- If you typically keep your vehicles for five years or more, you might find that the math works well if you consider a hybrid, says Edmunds Senior Editor John O'Dell, an expert in hybrid and electric vehicles. There are more than three dozen hybrid models in the market today and the number and variety is growing.
While most hybrids cost more than comparably sized and equipped gasoline-only vehicles, O'Dell says that for some gas-electric models, fuel savings over the years can pay back the price premium and even put money into your pocket. Edmunds explains how in "The Real Costs of Owning a Hybrid." New hybrids aren't the only way to go. Edmunds.com's guide to used hybrid shopping can be helpful if a previously owned hybrid interests you.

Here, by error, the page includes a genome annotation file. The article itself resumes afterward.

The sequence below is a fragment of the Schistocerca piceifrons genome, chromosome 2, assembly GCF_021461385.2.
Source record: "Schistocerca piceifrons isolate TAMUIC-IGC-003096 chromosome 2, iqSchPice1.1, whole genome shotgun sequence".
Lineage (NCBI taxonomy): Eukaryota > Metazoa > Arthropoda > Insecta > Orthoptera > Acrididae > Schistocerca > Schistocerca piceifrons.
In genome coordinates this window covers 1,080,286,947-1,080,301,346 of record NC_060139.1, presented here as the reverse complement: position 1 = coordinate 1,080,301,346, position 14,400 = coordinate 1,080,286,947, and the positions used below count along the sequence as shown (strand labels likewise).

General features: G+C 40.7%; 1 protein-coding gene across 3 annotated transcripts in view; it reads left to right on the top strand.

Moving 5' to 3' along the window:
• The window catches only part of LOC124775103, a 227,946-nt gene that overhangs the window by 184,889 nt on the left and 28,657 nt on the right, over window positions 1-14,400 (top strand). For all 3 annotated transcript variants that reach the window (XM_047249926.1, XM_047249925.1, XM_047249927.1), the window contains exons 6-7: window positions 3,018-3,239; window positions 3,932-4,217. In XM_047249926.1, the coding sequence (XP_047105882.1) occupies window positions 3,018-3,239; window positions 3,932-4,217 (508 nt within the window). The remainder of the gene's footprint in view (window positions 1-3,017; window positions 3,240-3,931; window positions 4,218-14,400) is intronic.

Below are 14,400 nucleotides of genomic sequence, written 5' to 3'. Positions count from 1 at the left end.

- If you really do need something bigger, take advantage of the buyer's market that arrives with serious and prolonged price spikes. If you need a new SUV or minivan big enough to haul around your youth hockey team, or a large heavy-duty truck for work, a gas spike could be the very time to buy. Lots of people will panic and dump their big, burly vehicles. And some dealers will be stuck with new large vehicles that are suddenly hard to sell. When gas prices skyrocketed in the summer of 2008, dealers priced large SUVs and large trucks at 20-23 percent off their manufacturer-suggested retail prices. A future spike could be the time to strike. Identify the vehicle you have in mind online and track it as it ages on a dealer's lot. The discounts go deeper the longer the vehicle sits. If it's been there longer than 60 days, that's good for you. Longer than 90 days is even better.
There are winners and losers when gas prices rise. Have a plan to make sure you're on the winning side.